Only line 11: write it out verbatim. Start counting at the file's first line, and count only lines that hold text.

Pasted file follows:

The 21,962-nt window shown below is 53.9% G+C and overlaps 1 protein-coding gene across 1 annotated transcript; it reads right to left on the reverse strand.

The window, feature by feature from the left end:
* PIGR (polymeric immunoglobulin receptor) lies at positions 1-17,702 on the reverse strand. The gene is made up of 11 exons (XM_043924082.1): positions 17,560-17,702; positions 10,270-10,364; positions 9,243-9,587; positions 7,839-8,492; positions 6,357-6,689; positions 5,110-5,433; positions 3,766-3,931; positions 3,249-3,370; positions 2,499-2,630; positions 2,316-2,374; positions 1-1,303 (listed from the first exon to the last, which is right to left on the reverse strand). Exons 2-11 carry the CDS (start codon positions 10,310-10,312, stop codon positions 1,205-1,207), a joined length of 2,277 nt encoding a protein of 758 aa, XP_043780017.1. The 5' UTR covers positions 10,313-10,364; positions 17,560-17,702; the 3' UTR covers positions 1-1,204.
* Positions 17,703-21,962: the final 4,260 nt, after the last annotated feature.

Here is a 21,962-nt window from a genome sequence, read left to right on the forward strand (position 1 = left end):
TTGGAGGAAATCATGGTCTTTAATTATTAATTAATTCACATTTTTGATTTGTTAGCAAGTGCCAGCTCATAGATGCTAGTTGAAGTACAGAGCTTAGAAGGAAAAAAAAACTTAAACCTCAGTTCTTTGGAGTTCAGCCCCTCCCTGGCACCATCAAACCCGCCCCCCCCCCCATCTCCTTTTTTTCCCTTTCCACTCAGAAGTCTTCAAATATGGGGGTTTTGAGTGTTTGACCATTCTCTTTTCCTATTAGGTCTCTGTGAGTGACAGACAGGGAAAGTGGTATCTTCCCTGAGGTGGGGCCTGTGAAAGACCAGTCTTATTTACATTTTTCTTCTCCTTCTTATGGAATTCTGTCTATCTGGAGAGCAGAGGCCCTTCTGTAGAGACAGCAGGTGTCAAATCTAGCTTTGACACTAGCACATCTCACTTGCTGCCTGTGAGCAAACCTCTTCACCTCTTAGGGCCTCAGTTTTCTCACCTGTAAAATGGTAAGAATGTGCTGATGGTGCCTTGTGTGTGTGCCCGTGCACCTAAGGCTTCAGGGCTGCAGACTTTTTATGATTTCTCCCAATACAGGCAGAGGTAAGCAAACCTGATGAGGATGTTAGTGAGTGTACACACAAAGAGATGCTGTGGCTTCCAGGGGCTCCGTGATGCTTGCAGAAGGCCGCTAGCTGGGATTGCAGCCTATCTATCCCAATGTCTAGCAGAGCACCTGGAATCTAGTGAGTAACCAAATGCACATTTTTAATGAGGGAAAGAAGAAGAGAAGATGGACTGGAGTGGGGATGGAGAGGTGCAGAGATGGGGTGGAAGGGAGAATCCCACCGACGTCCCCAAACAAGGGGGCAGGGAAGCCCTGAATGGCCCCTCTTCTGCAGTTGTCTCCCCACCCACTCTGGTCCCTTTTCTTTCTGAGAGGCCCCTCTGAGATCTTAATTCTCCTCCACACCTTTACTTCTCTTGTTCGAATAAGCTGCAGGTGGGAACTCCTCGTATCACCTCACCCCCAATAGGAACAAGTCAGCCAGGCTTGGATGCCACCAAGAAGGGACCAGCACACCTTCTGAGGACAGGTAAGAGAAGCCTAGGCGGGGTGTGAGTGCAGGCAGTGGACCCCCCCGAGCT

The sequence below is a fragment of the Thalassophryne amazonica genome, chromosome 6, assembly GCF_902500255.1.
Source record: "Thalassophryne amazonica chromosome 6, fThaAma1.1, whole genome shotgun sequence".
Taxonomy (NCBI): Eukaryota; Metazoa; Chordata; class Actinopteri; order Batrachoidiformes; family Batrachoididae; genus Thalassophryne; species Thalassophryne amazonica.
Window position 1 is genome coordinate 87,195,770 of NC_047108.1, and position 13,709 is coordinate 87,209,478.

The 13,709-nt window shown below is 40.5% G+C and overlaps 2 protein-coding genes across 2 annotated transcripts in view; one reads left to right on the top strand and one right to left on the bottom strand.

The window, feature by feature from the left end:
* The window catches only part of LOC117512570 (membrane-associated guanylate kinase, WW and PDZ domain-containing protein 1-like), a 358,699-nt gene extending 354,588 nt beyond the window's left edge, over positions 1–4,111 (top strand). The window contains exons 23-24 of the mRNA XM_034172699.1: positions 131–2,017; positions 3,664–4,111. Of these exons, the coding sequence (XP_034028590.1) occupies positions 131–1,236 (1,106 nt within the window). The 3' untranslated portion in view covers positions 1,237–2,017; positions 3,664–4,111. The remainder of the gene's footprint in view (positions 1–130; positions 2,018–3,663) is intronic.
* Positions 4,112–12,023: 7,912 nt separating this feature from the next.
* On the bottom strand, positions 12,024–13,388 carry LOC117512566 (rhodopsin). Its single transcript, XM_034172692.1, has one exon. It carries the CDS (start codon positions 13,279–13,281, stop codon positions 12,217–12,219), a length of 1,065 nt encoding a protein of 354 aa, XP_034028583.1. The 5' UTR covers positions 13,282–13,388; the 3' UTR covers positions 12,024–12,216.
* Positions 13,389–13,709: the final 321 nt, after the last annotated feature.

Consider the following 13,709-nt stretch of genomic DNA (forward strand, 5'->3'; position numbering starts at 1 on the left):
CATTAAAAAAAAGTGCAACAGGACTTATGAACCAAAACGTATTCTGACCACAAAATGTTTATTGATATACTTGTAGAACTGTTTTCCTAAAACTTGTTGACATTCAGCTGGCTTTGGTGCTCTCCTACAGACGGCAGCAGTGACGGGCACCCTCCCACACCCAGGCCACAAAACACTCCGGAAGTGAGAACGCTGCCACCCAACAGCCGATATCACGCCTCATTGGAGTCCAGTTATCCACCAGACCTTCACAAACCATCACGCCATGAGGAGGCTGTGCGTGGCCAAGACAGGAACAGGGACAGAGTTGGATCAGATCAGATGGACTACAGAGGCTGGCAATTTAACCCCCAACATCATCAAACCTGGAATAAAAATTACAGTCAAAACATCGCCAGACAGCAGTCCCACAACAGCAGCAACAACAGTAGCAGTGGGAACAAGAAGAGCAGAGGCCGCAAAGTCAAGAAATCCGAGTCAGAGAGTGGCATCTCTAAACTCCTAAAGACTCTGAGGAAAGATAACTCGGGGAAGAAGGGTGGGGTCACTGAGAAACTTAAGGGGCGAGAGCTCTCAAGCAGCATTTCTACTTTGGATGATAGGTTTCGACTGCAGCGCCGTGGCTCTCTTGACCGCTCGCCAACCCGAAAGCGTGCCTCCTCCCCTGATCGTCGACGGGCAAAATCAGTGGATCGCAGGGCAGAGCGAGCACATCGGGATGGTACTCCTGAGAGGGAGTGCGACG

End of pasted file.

The 13,709-nt window shown below is 40.5% G+C and overlaps 2 protein-coding genes across 2 annotated transcripts in view; one reads left to right on the top strand and one right to left on the bottom strand.